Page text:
An Animated Set of Weekend Trivia!

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This past weekend wasn’t just for Pour House Trivia playoffs; our regular games were played at seven venues for a total of 53 teams!


The trickiest offering of the weekend opening rounds came on Friday with this literary question:

  • Which Mark Twain novel featured two title characters: a commoner named Tom Canty, and Edward, the son of King Henry the 8th? In 1990, Disney adapted this story into a 31-minute featurette, with Mickey Mouse portraying both of the title roles.

The Prince and the Pauper was named by 46% of the field, while 12% added bonus points for knowing the featurette was shown directly before The Rescuers Down Under in theaters. Saturday featured a question about the state of Connecticut, but nobody received extra credit for naming Bridgeport as its most populous city. Other topics here included frogs, the toy company Mattel, and late night host Stephen ColbertSlime Puppies (Dragon) earned the only perfect score in the first round.


Three musical works with the word water in the title, a trio of songs each named The Power of Love, and famous song intros were the audio offerings over the weekend. In this round, teams encountered questions on subjects like sitcom star-turned-film director Penny Marshall, the disappearing honeybee, and Rick Pitino’s NCAA Tournament runs with ProvidenceKentucky, and Louisville. This Friday question proved to be the least successful of the second round:

  • Which west coast city is known for a being a very happy place, with a name derived in part from the Santa Ana River and in part from the German word for home?

About 53% of our teams knew that city is Anaheim. No teams put up a perfecto in any second round this weekend.


Across the weekend’s halftime pages, teams were asked to name cities by photos of their landmarks, identify world flags modified with hearts, and figure out the NCAA Division I schools by the photographic clue. The average score was 16.9 points, but five teams were able to get all 20 points! We cruised into the halftime break with these teams on top:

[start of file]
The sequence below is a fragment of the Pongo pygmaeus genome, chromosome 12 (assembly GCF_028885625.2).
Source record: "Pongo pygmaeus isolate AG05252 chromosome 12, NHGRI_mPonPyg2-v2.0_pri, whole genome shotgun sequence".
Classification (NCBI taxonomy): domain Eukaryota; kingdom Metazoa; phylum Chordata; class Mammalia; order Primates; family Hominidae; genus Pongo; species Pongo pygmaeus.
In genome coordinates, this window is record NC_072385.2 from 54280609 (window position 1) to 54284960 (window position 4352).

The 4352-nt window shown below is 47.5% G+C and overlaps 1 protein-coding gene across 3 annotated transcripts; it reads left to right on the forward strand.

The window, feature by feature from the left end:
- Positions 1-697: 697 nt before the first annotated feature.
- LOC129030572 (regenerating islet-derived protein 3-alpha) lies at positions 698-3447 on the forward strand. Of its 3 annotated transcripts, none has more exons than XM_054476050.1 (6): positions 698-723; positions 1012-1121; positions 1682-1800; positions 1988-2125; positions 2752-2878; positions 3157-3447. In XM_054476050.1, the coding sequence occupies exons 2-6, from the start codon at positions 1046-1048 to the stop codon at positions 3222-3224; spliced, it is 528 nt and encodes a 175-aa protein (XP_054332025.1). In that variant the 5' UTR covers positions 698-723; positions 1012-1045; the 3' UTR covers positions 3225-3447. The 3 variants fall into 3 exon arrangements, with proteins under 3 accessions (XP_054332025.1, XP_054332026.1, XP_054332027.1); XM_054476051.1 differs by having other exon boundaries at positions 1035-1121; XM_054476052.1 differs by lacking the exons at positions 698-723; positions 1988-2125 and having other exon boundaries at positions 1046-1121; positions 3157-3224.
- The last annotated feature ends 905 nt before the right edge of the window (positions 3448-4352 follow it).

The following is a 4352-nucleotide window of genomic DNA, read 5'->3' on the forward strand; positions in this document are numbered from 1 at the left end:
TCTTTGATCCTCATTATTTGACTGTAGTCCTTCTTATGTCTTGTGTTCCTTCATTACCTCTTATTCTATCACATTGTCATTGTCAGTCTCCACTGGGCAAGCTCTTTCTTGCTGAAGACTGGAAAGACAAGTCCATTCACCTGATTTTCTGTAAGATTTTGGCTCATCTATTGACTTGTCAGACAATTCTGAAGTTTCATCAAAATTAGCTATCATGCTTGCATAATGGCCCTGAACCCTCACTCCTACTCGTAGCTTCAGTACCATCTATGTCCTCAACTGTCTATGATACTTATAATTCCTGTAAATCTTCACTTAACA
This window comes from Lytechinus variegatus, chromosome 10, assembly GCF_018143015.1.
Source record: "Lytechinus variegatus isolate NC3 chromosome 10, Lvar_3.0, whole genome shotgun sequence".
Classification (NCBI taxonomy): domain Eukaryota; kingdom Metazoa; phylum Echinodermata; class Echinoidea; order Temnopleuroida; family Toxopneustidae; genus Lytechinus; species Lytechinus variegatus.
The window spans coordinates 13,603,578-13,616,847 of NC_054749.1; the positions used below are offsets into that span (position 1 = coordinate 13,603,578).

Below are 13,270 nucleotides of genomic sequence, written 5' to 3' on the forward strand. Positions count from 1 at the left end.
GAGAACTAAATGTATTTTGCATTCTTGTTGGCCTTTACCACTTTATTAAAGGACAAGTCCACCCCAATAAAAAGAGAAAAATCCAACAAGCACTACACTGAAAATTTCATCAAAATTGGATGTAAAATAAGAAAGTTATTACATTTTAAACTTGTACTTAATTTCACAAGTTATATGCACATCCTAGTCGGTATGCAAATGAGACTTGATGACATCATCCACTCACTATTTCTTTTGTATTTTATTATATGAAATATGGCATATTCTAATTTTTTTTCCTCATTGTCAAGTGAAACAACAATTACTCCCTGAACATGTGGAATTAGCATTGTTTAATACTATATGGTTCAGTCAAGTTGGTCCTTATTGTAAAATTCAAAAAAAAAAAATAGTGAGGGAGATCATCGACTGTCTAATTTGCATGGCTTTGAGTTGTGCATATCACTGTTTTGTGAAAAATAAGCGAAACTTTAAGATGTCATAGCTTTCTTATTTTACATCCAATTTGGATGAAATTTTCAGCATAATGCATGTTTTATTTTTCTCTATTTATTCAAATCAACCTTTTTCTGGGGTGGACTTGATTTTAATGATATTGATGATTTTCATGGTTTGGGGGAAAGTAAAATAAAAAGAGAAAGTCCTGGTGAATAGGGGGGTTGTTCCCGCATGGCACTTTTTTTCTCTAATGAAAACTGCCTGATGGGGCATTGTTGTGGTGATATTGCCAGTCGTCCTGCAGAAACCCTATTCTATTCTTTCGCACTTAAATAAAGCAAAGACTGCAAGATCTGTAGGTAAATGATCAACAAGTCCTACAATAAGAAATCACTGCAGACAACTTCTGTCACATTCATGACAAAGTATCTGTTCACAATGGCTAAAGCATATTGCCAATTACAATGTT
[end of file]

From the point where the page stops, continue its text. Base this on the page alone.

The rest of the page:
• Slime Puppies (Dragon): 88
  • What the Cuss (Flying Ace): 85
  • Anything But Last (Flying Ace): 83
  • Ten Thousand Dugongs (Mason): 83


Saturday’s third round featured its two most difficult wagering chances, beginning with Three Clues about the word dynamo. A quarter of that night’s field earned points there, but just one did so early for two bonus points. At the end of the round, this TV question stumped almost everyone:

  • Celebrating its 35th anniversary last month, which current CBS news program focusing on true crime stories has altered its title several times over the years, temporarily including words such as Investigates, Mystery, and Live to Tell?

Just one team successfully named 48 Hours, and they also added two extra points for knowing Dan Rather was its primary host for its first 14 years on the air. Otherwise, third round weekend topics included the supposedly cursed ninth classical symphony, the Honda Civic‘s three-year run as Japanese Car of the Year in the 1970s, and two 21st-century athletes who share a surname, NFL quarterback Kirk and four-time NBA All-Star Demarcus Cousins. G Money (Dragon) and Donner Party (Flying Ace) were the only third-round perfect teams.


Weekend 6-4-2 answers were the state of Hawaii, the name James, and the sports jockey. Friday’s least-successful wagering try came early in the final round:

  • By definition, rocks and minerals which are described as argentiferous must contain which chemical element?

Those must contain silver, named by 18% of teams. We also talked about theatrical works written by Steve Martin, the official residence of the U.S. Vice President, and the sugar substitute Sweet’N Low. The round ended with no teams able to earn a perfect 36 points. A tie for first at the same venue showed itself before the final question:

FRIDAY’S FINAL QUESTION (15.62% success rate):

  • According to Box Office Mojo, which 2007 film raked in a whopping $536 million at the worldwide box office, and is the highest grossing traditionally animated film — meaning drawn by hand with no computer graphics or 3-D — that was NOT released by Disney?

SATURDAY’S FINAL QUESTION (43.75% success rate):

  • The oldest record of a valentine comes from a poem written in 1415 by Charles, the Duke of Orleans, to his wife while he was imprisoned in which location?

SUNDAY’S FINAL QUESTION (0% success rate):

  • While virtually every country has a minimum voting age, what is the only independent nation on Earth with a maximum voting age, currently set at 80 years old?

On Friday, a few teams recognized The Simpsons Movie from those clues. Saturday’s historic valentine was written in the Tower of London. As for Sunday, nobody knew that the Vatican City has an age ceiling for the Cardinals who elect the country’s leader, the Pope. Unfortunately, no team earned a Perfect 21 over the weekend. Not to be deterred, these teams came through with the weekend’s top scores:


South Mountain Creamery in Frederick, MD: DC Swampers  (NEXT WEEK’S FIRST CATEGORY: U.S. Constitution)

Dragon Distillery in Frederick, MD: Beer Pressure  (NEXT WEEK’S FIRST CATEGORY: Microsoft Excel Shortcuts)

Flying Ace Farm in Lovettsville, VA: Anything But Last  (NEXT WEEK’S FIRST CATEGORY: Back to the Future)

Belles’ Sports Bar in Frederick, MD: PB and J  (NEXT WEEK’S FIRST CATEGORY: Ozzy Osbourne (audio))

Pretzel and Pizza Creations in Hagerstown, MD: Nerd Birds  (NEXT WEEK’S FIRST CATEGORY: Classical Composers)

The Garage in Frederick, MD: Slightly Agitated  (NEXT WEEK’S FIRST CATEGORYPickleball)

Mason Social in Alexandria, VA: Lone Strangers  (NEXT WEEK’S FIRST CATEGORYAfrican Capitals)